As nice as it is, the set-up just doesn’t work for me. Transitioning between typing and stylus is distracting and awkward. Using the keyboard exclusively is time-consuming and frustrating, and the device was just not designed for prolonged stylus writing –remembers “Eat Up Martha” from The Simpsons?
Yeah, still works as good as ever…
The IR port was designed to sync with other eMates in a classroom or to an equipped PC or Mac. Evidently, they have changed the IR parameters over the past few years, as trying to beam to or from the eMate with my T615 resulted in an instant connection error.
Ironically, in the past three years, I have gotten rid of everything that could sync this device – there was no USB in 1997, so I could not install any additional applications onto the unit, but the eMate was created to run a primary program – NewtWorks.
Many out there are seeking the perfect word processor for the Palm, and I have to say that Newton had it five years ago. Granted NewtWorks does not have all the bells and whistles of the latest and greatest version of Word, but it is a simple and capable word processor/spreadsheet/drawing application that is ideal for a student taking notes in class (I write this from personal experience as an adult learner). It is possible to print directly from the eMate, or export the documents in a variety of (now defunct) applications.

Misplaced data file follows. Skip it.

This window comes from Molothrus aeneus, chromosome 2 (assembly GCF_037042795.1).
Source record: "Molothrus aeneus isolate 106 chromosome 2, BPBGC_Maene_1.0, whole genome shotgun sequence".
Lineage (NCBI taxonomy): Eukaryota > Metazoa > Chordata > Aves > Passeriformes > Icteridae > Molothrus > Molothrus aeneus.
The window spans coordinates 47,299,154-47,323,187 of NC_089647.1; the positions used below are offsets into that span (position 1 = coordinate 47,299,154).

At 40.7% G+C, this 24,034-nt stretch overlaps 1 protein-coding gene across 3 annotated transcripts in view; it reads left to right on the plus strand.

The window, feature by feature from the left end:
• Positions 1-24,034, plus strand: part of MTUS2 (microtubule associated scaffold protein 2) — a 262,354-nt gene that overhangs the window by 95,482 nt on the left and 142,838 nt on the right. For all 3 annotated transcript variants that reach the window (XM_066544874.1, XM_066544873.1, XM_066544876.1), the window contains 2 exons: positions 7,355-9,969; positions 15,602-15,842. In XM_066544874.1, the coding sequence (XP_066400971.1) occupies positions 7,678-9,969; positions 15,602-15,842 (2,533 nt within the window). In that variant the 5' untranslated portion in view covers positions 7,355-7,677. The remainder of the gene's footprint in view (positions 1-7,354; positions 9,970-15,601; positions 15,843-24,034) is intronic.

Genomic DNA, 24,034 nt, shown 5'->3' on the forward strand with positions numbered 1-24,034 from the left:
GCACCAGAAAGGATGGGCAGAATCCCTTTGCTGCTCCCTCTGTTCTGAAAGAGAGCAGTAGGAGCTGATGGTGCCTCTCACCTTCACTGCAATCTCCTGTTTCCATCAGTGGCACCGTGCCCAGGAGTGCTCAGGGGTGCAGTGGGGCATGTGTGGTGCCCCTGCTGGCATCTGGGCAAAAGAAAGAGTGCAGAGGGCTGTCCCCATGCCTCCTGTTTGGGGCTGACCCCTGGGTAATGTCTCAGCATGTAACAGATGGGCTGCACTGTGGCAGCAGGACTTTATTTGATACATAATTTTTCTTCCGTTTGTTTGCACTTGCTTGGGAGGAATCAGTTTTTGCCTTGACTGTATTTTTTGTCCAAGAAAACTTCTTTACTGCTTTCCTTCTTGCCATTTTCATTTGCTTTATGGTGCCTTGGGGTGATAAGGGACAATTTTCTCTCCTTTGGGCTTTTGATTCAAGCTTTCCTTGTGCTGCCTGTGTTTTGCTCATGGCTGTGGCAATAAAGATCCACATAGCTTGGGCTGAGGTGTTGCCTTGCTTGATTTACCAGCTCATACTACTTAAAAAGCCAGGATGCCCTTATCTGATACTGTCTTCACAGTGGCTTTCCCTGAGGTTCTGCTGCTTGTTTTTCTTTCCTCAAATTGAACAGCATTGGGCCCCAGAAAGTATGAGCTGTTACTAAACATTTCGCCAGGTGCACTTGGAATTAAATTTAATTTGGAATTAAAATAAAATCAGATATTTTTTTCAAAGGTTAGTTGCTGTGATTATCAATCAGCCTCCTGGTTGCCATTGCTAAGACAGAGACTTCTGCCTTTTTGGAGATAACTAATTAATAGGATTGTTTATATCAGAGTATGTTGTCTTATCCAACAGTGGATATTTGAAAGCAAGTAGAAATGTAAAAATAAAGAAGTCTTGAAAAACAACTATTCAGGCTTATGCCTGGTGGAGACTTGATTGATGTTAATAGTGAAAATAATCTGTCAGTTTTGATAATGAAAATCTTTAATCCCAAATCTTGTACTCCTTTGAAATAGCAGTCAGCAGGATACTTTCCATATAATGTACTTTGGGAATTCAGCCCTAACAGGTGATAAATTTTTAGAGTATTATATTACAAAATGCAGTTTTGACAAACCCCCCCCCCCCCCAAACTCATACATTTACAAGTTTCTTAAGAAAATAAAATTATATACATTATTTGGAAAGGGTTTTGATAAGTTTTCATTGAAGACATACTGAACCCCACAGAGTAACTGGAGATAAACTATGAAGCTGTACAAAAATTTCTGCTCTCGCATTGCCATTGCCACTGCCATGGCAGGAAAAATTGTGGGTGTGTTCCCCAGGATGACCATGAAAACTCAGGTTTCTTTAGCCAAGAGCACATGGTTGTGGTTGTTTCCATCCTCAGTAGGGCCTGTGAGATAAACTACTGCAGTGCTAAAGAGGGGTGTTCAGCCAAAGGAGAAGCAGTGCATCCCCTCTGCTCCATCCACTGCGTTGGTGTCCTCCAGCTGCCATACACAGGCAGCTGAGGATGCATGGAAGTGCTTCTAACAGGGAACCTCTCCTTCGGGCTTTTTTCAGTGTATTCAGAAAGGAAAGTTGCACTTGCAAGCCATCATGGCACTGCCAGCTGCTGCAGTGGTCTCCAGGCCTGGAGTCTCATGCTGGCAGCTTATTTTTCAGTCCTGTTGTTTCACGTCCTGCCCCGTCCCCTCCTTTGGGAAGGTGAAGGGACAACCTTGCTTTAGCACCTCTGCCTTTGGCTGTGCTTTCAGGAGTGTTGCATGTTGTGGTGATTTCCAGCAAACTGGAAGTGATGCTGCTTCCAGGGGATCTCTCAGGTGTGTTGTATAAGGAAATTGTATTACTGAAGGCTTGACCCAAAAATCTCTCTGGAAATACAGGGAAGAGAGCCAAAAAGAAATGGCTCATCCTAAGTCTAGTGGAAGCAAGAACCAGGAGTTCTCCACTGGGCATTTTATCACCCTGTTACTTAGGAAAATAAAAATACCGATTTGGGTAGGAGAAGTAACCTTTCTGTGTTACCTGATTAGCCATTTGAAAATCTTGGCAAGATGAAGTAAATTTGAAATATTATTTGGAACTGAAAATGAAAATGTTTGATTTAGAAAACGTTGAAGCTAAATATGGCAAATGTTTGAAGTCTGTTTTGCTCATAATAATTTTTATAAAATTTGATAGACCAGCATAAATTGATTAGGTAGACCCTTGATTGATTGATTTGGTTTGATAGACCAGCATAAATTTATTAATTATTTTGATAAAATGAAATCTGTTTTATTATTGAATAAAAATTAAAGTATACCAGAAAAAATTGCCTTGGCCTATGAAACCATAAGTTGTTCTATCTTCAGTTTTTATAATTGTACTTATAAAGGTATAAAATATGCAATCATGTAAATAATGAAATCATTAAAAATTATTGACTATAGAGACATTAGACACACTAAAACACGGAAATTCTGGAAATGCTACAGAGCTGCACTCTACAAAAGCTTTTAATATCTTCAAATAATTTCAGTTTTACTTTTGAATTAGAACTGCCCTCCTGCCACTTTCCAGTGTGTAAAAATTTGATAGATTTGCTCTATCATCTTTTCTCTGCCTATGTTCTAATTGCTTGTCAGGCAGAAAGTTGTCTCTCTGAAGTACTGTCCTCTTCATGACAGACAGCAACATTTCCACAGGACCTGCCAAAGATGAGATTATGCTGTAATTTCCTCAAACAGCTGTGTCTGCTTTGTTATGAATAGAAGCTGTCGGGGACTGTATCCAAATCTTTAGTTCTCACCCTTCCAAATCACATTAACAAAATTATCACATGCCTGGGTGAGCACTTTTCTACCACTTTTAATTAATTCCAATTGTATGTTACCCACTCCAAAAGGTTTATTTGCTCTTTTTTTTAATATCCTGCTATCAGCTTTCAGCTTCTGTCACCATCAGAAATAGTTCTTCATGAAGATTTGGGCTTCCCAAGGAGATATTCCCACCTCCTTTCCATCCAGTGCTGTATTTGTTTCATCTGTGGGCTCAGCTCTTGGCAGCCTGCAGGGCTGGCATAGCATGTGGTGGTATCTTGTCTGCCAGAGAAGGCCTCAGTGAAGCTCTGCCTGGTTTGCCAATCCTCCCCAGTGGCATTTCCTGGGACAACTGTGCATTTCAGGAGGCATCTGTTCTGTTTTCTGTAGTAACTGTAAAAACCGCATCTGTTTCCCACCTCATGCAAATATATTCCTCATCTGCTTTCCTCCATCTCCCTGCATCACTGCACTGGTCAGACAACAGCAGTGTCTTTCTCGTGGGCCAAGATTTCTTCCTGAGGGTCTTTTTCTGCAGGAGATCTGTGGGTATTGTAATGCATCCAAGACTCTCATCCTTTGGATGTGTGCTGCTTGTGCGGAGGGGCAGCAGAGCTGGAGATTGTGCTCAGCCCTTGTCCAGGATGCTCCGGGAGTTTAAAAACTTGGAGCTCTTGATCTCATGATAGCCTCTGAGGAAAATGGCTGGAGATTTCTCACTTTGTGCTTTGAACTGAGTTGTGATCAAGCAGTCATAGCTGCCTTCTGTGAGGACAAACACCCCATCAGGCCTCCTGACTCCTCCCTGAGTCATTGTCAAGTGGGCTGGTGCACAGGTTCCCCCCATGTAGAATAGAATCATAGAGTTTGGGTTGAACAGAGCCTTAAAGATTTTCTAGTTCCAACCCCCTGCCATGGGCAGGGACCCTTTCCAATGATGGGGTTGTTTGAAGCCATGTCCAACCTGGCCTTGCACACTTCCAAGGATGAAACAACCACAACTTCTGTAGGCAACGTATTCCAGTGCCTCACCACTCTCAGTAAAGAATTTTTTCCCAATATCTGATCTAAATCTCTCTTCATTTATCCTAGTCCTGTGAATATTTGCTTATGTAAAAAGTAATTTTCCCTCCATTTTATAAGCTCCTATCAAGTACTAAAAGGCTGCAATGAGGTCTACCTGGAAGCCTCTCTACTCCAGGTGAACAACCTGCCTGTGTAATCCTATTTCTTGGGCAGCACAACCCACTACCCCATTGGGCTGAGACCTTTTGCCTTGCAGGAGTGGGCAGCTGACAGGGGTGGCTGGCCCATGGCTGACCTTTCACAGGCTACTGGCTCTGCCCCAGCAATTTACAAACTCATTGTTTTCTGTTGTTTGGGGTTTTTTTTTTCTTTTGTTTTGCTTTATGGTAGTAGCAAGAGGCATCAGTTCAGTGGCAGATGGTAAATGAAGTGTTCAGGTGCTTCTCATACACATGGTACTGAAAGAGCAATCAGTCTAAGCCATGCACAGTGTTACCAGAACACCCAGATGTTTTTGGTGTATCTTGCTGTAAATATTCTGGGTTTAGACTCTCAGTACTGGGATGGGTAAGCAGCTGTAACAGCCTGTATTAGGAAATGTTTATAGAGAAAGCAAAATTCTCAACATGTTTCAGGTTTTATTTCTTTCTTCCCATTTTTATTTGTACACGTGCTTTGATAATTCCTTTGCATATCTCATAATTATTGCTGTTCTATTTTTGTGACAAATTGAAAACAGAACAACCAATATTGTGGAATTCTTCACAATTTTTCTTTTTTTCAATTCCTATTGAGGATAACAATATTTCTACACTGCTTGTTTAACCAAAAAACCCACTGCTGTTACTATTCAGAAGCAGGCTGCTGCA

In addition to the standard calendar, note and contacts applications, the eMate also shipped with many utilities for teachers in the planned Distributed Learning Environment. I have tried to get my wife (who is an educator) to try it with her classes, and she laughs at “the little green toy I just had to have…”